No, the cloned dog is souless Thing That Should Not Be. Probably possesed by a demon from hell.
How is that different from dogs that aren't clones? *(Cat person)
The dog is on fire?

Re:Or you could just breed your dog (1)

pisto_grih (1165105) | more than 6 years ago | (#23503758)

Clearly someone didnt WTFM (watch the f-ing movie...) You Re-Pet will remember all the tricks you taught it, remember where all the bones are buried in the garden etc...

Re:Or you could just breed your dog (1)

somersault (912633) | more than 6 years ago | (#23503868)

Yep, it would be better just to have two dogs and let them have puppies or something. I think the most important thing is to get the pet at a really young age so that it develops a strong bond with you. We had a couple of cats, one was a bit friendlier than the other, she had kittens and then the kitten that we kept was even more attached to us. In fact in the end the mother and son seemed to hate each other but both of them wanted attention from me :p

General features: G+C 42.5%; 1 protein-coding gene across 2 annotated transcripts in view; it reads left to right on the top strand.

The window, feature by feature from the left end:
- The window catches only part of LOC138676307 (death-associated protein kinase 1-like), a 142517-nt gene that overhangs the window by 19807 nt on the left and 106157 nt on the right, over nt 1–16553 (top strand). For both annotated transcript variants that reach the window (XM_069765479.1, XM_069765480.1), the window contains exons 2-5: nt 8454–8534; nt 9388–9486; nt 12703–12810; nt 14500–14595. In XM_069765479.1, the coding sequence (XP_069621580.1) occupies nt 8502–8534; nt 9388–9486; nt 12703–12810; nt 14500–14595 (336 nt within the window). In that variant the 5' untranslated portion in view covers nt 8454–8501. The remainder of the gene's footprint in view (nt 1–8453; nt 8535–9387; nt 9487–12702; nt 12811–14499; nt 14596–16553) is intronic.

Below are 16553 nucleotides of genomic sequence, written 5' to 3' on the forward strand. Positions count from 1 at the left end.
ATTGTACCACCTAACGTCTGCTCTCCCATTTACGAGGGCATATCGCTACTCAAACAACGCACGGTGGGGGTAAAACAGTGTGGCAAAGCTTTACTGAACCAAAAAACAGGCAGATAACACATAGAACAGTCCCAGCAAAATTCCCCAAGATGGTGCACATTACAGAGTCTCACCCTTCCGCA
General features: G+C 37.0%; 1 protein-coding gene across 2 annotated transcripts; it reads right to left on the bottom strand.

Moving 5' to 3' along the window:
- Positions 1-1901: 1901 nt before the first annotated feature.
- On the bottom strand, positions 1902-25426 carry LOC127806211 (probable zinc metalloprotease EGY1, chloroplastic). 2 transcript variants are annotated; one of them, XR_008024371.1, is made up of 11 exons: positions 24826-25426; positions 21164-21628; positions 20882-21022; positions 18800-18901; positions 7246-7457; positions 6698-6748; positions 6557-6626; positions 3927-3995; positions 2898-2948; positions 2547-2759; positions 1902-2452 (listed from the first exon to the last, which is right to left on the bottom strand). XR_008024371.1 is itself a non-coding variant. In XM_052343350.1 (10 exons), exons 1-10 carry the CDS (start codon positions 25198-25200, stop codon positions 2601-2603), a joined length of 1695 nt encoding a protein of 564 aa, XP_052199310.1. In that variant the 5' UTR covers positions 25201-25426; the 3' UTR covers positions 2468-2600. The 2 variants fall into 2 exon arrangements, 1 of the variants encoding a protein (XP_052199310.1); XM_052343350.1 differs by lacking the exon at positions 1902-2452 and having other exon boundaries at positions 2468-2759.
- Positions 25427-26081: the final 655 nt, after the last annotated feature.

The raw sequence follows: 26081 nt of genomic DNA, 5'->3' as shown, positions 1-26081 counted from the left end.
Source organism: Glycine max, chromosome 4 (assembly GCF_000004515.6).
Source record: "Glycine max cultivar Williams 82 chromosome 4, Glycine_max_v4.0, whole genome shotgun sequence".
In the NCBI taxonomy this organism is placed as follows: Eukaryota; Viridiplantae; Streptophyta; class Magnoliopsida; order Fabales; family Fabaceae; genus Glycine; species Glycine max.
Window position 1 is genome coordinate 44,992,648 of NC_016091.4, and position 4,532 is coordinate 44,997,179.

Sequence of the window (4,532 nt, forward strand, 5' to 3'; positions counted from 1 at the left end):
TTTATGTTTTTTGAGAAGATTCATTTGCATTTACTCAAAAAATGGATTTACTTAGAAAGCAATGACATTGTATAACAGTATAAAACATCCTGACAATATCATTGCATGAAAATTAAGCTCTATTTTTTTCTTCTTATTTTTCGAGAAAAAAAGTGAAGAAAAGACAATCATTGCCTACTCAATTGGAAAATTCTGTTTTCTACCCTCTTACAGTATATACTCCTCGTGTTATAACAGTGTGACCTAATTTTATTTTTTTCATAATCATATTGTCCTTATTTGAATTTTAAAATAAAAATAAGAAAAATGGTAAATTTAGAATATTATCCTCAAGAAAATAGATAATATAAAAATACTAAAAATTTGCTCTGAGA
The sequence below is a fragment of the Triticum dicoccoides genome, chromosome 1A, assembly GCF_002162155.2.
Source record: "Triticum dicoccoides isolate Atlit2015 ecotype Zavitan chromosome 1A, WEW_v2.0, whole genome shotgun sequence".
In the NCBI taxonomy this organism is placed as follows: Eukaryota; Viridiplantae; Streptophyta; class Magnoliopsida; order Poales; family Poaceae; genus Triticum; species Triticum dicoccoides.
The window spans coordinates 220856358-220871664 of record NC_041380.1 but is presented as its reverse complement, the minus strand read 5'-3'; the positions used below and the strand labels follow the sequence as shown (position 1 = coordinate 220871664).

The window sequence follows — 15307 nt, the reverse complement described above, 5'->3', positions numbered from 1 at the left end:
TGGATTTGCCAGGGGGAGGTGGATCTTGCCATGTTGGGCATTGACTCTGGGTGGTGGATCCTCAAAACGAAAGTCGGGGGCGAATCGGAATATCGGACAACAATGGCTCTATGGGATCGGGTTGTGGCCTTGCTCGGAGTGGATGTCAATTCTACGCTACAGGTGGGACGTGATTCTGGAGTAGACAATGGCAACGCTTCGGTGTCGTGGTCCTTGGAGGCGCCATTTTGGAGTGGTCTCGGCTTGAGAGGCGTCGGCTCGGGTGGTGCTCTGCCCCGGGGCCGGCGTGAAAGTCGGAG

Re:Or you could just breed your dog (4, Informative)

Mr. Slippery (47854) | more than 6 years ago | (#23504282)

Yep, it would be better just to have two dogs and let them have puppies or something.

No. It would be better to just adopt a dog. There is a massive overpopulation problem for dogs and cats, with over three million killed in shelters every year for lack of a home.

Please please please please please please spay or neuter, and don't patronize breeders.

exact replica of a pet is impossible (4, Informative)